At The Office or In The Office? Difference Explained (9+ Examples)

Making sure you use the correct prepositions is a fundamental skill in English. Today, we’re looking at the differences between saying “at the office” and “in the office” and how the two might vary based on how you use them.

Should I Say That I Am “In The Office” Or “At The Office”?

“In the office” should be used when you are near the office you’re talking about or when something is physically inside a specific office. “At the office” should be used to generally say that someone or something is in an office building of some kind (usually where they work).

Should I Say That I Am "In The Office" Or "At The Office"?
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What Does It Mean To Be “In The Office”?

When we use “in the office,” we’re typically referring to a specific office. This specificity is important for us to make the difference between the two phrases known.

Often, when you use “in the office,” two or more people are close to the office that they’re talking about and can indicate it with a simple point of the finger. We also use it to say that someone or something is specifically in the office when speaking.

  • Where’s Joe?
  • He’s in the office over there.
  • Where did you put your briefcase?
  • I left it in the office.
  • You can find him in the office over there.
  • He’s in the office to your right if you’d like to see him.
  • Where can I speak to your boss?
  • Over in the office on the corner.

In each of these examples, you can see how a specific office is mentioned each time. This is vital when using “in the office” as opposed to “at the office.” Typically, “at the office” is the more common of the two phrases, so it’s only in these situations that you might hear “in the office” used.

However, it’s worth mentioning that both phrases are interchangeable with each other and are correct in either case. Most people tend not to use “in the office” for anything other than the examples we shared above, though.

What Does It Mean To Be “At The Office”?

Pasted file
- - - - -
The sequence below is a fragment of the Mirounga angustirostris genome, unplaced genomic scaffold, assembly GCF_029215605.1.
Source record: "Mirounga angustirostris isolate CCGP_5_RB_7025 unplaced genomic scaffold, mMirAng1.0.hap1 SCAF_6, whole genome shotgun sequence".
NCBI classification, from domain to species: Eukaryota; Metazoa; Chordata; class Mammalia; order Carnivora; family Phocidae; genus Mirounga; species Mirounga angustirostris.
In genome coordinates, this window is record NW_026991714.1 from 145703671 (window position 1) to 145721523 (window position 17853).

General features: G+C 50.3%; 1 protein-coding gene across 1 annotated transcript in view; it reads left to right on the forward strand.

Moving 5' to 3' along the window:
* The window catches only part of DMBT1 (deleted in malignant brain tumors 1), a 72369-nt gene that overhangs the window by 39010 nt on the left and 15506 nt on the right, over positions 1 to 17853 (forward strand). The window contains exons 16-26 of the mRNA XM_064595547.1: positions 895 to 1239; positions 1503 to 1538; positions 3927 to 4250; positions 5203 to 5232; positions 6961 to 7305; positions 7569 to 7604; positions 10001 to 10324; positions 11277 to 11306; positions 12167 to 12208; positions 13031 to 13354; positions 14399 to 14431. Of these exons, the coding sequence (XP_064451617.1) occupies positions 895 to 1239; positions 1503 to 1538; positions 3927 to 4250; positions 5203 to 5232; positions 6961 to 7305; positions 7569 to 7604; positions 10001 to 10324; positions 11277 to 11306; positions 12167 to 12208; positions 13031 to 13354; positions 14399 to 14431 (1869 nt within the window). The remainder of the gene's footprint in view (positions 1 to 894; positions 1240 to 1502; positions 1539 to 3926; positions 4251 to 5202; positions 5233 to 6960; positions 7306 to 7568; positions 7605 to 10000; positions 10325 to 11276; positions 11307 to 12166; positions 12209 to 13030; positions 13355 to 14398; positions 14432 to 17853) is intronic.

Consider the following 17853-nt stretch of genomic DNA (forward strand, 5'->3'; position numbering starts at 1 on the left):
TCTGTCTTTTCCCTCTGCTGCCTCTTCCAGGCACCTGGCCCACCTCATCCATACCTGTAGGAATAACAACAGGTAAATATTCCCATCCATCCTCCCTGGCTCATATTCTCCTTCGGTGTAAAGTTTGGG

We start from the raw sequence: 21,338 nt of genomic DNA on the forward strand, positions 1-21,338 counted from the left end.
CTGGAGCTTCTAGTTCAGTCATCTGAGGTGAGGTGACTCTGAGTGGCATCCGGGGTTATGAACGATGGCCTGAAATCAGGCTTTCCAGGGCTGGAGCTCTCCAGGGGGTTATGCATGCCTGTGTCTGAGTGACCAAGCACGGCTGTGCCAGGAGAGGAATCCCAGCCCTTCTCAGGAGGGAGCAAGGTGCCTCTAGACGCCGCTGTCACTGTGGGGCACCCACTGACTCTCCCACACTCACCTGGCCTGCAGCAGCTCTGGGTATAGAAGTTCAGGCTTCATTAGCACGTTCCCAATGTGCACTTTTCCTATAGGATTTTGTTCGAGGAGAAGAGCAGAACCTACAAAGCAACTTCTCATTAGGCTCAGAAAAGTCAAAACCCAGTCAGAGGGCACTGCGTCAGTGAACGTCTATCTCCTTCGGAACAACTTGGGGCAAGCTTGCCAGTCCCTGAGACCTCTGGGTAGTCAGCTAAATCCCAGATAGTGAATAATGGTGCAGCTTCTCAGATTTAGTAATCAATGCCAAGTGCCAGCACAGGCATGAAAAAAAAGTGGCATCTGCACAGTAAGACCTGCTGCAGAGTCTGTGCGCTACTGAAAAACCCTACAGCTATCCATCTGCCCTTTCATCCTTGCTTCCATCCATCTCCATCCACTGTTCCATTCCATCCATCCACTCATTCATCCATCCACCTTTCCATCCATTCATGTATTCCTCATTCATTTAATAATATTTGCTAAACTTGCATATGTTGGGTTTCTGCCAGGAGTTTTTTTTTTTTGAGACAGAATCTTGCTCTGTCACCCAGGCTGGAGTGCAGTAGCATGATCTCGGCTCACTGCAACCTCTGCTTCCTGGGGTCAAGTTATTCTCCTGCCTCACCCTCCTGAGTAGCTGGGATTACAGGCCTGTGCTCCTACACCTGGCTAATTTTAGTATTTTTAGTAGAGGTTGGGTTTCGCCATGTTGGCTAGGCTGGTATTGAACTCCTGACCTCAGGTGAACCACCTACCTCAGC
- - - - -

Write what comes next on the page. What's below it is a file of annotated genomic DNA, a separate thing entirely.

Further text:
The more common phrase “at the office” is applied when we’re generally talking about someone or something being in the office. Usually, we’re not at the office at the moment we say or write it. The implication is that we will eventually go back to the office to find the person or thing that we might be looking for.

The phrase “at my office” is used generally, or when we’re talking about working in an office.

  • Where is your briefcase?
  • I left it at the office.
  • Jack is still at the office. I left early.
  • He’s at the office all evening. I can’t get through to him.
  • When are you coming home?
  • I’m at the office for another few hours.
  • She’s at the office until six. You can catch her when she’s back.

In each of these cases, there’s less specificity, which is why we use “at the office.” We’re talking about people being at their office (or place of work), but we’re not explicitly telling them which office block they’re a part of or anything further than that.

What Does It Mean To Be “In Office”?

There’s one last phrase that you might have heard of, and it’s different from the other two in itself. If you’ve heard of “in office,” then you might already know that it can only be applied to one situation.

“In office” is what you say when a President in the United States is running a term. You refer to them as “in office” until their term ends after a presidential election. You may also see it written with a hyphen (“in-office”).

There is no other scenario where we would use “in office,” and it certainly isn’t applied to any other workplace. The only workplace you might say it is if you work in the White House and are the President. Otherwise, you use it when talking about the current or previous Presidents while they were in term.

  • He was in office for two terms.
  • He is in office.
  • Which President is in office?

In My Office Vs. At My Office

What about when we swap the simple word “the” with the pronoun “my.” Now things get a little bit different. Both “in my office” and “at my office” are grammatically correct, but one is a lot more popular than the other.

“In my office” is more common to use because using the pronoun “my” specifies that we’re talking about our own office. “At” is used in a more general way, meaning “at my office” doesn’t work as well as “in my office.”

While both of them do work, you’ll almost always see “in my office.” It’s hard to find a good example of someone using “at my office” without wanting to use “in my office” instead. It’s one of those things where both forms are correct, but one is more pleasing to the ear and has stuck over the years while people have been learning different language norms.

  • I left my bag in my office.
  • She wanted to see me in my office.
  • He was waiting for me at my office.
  • I ate lunch in my office.
  • You should visit me at my office.

Of course, the choice is up to you. Just because it’s not common doesn’t mean people don’t still use “at my office.” The two phrases are interchangeable, and it’s your choice which one you prefer.

Quiz: Have You Mastered If You Are In Or At The Office?

Let’s finish with a quick quiz to see what you might have learned! We’ll include the answers at the end for you to compare against as well!

  1. I left my briefcase (A. in the office / B. at the office) last night.
  2. You should wait (A. in the office / B. at the office) over there.
  3. She visited me (A. in my office / B. at my office).
  4. He’s been (A. in the office / B. at the office) all day long.
  5. When are you not (A. in the office / B. at the office)?

Quiz Answers

  1. B
  2. A
  3. A
  4. B
  5. B

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